On the east side of Detroit, at 8041 Harper, construction of the Eastown Theater for the Wisper & Westman theater chain began in 1926.
In the 1920s, the film industry was blossoming and going to the movies was becoming a popular pastime. As a result, several cinemas appeared in cities across America.
Wisper & Westman was one of the largest independent movie theater chains in Detroit at the time. The architectural firm VJ Waiver and Company and the architect W.J. Weier designed the Eastown Theater. Weier used a mixture of Renaissance Revival styles with a classic Baroque interior style.
The auditorium had a gilded ceiling, as well as a large balcony, and the building had a total capacity of 2,500 people. There was marble in the lobby, as well as a marble staircase leading up the mezzanine.
Also inside the building could be found offices, shops, and 35 apartments. There was also a ballroom with arched windows and an oak dance floor.
The opening of the Eastown Theater in Detroit took place on October 1, 1931, along with the screening of the film Sporting Blood starring Clark Gable. Sometime before the opening, advertisements appeared in newspapers proclaiming the opening to be “the most glorious event in the history of East Detroit” and “the dawn of a new era of entertainment.”
By the time opening night came around, the adjoining streets had been decorated by local business owners. It was hoped that the Eastown Theater would become the main cinema on the east side of the city and everyone wanted to be part of the celebrations.
Although the theater was built exclusively for movies, sometimes stage shows were held in the first years after the opening.
The owners decided to close the cinema in 1967 in order to transform it into a rock music venue. After all the seats were ripped out, the place was reopened on May 29, 1969, and the former theater became one of the most famous rock venues in the city.
The concert hall operated until December 11, 1971. During this time, the artists performing here included Elton John, The Doors, Fleetwood Mac, Chicago, Grateful Dead, Rush, Jefferson Airplane, and other famous musicians.
Alice Cooper performed there several times and is quoted as saying it had “the best audience in the world.”
The reason for the theater’s closure was the illegal activity of drug dealers. During the show, drugs were openly bought and sold. This resulted in two fatalities.
There were also various fire department violations in the overcrowded rooms since the capacity of the hall was 1,727 people but it often attracted 3,000 spectators to an event.
The city mayor at the time, Roman Gribbs, ordered the theater’s licenses to be revoked in December 1970. However, the theater owners managed to get court injunctions allowing it to stay open pending the hearings.
In November 1971, a newspaper investigation concluded that unchecked drug dealing was being carried on at the theater. Police and officials were reluctant to intervene for fear of causing a riot.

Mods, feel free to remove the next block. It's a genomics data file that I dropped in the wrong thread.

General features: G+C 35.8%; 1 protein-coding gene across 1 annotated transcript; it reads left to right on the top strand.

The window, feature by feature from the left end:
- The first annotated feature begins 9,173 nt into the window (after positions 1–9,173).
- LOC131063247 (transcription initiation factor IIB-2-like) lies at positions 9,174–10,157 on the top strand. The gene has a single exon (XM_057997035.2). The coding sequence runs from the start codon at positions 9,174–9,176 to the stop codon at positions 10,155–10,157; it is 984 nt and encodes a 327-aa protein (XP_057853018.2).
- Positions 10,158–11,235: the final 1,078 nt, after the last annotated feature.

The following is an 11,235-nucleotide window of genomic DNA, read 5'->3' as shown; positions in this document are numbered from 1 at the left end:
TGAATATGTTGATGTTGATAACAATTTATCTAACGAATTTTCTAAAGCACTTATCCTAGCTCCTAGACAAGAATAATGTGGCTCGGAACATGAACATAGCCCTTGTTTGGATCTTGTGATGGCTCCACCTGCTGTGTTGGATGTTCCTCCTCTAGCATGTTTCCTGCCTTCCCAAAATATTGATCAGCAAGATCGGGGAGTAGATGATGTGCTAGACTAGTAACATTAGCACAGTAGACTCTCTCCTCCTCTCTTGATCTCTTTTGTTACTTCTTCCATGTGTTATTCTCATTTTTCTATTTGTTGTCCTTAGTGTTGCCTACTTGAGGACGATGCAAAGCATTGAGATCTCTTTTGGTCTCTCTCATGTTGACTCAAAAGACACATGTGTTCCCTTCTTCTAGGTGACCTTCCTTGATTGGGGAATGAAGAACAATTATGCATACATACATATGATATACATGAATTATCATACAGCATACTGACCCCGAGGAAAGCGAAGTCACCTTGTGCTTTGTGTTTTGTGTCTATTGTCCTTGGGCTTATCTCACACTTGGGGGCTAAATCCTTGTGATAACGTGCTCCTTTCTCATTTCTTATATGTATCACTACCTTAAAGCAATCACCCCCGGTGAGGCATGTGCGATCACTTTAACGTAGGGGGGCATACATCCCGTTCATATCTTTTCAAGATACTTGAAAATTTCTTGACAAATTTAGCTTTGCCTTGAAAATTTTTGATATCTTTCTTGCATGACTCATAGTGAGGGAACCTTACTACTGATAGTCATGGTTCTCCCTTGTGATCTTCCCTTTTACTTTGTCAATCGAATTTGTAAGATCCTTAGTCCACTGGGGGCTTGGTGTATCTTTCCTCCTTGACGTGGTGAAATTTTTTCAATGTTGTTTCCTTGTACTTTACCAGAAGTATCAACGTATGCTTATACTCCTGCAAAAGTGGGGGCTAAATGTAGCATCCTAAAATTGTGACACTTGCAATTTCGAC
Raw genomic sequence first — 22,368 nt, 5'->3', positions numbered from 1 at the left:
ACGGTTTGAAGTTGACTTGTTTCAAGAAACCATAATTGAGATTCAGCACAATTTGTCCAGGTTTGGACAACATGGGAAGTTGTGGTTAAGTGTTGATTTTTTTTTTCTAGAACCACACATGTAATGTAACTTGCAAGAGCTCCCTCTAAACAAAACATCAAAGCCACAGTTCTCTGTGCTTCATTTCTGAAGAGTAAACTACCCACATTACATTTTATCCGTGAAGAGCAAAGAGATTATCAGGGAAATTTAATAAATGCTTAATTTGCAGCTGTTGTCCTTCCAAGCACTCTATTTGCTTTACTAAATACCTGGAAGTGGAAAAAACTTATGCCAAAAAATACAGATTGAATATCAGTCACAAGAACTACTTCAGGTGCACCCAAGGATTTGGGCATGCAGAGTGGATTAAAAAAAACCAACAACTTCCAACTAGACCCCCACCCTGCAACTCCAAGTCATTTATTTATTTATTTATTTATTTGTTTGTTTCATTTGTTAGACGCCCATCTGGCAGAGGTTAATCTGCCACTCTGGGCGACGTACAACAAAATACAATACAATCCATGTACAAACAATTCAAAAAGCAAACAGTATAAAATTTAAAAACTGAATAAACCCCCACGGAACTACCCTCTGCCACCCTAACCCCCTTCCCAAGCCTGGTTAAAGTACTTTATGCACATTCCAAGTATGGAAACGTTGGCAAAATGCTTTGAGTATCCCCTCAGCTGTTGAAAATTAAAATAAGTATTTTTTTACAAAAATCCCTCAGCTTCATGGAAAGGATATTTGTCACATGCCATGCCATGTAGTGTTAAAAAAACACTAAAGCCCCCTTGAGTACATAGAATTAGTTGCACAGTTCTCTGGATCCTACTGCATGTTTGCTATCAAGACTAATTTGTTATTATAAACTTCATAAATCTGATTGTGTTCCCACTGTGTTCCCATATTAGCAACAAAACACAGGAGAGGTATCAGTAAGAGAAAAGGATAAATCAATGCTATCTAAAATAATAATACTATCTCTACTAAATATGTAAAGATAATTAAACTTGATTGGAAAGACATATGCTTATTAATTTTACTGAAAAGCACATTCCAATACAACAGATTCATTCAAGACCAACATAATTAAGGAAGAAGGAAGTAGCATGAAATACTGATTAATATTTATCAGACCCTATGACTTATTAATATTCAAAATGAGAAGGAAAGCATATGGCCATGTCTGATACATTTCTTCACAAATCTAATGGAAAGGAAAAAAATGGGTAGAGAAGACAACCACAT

However, a month later, after angry letters from parents and residents, Gribbs ordered the revocation of Eastown’s licenses. By December 11, 1971, the rock music venue had closed.
In 1973, Mayor Gribbs approved several concerts at this location under the direction of new owners. However, in June 1973, local residents voiced their protests, so the mayor withdrew his approval for the license.
However, the theater owner proceeded with plans for a summer event because it had a letter from the mayor saying that he would grant the necessary license.
In July, a concert was held with 3,000 people, which resulted in several fights. Four people were sent to the hospital due to a drug overdose. The mayor refused to give permission for further concerts and at a later court hearing, a judge decided to close Eastown.
In 1975, Eastown changed its name to Showcase Theater and reopened as a jazz music hall. The seats that had been ripped out to make the building a rock music venue were reinstated, giving the theater a capacity of 2,000 people. However, in 1980, it became an adult movie theater and remained as such until 1984.
In 1984, the former Eastown Theater was transferred to the Performing Arts Center for staging performances and acting workshops. However, the building began to deteriorate and was in need of repairs.
The Performing Arts Center created a fundraising project to finance such renovations, but that failed and Eastown closed again in 1990.
In the late 1990s, the former theater was transferred to a church group. Some members of the congregation were housed in the apartments that were above the former theater.
The church tried to sell the building twice, in 2004 and 2009. In 2004, it was put up for sale for $2 million but in the 2009 sale, the price was halved.
Unfortunately, no buyer for the former cinema came forward and so the building became abandoned. On August 9, 2010, a fire broke out in the residential part of the building, resulting in most of the apartments being destroyed. Consequently, half of the theater was left in ruins.
The day after the fire, a demolition notice was announced, although it would be several years before that notice was carried out.
In the meantime, an illegal scrapping crew visited the site. They ripped out the structural steel in the auditorium, resulting in the ceiling collapsing in June 2014, with an entire wall of the theater following not long after.
In November 2015, an emergency demolition order was finally put into operation. The building was razed to the ground in a week.
A huge thank you to Adam Jacobs, who is based in San Francisco, and his photography website for giving us permission to share his photographs. To see more of Adam’s Abandoned Spaces work and purchase prints, visit his website here.
Another Article From Us: Abandoned: One of the Most Unique Homes in Saint Petersburg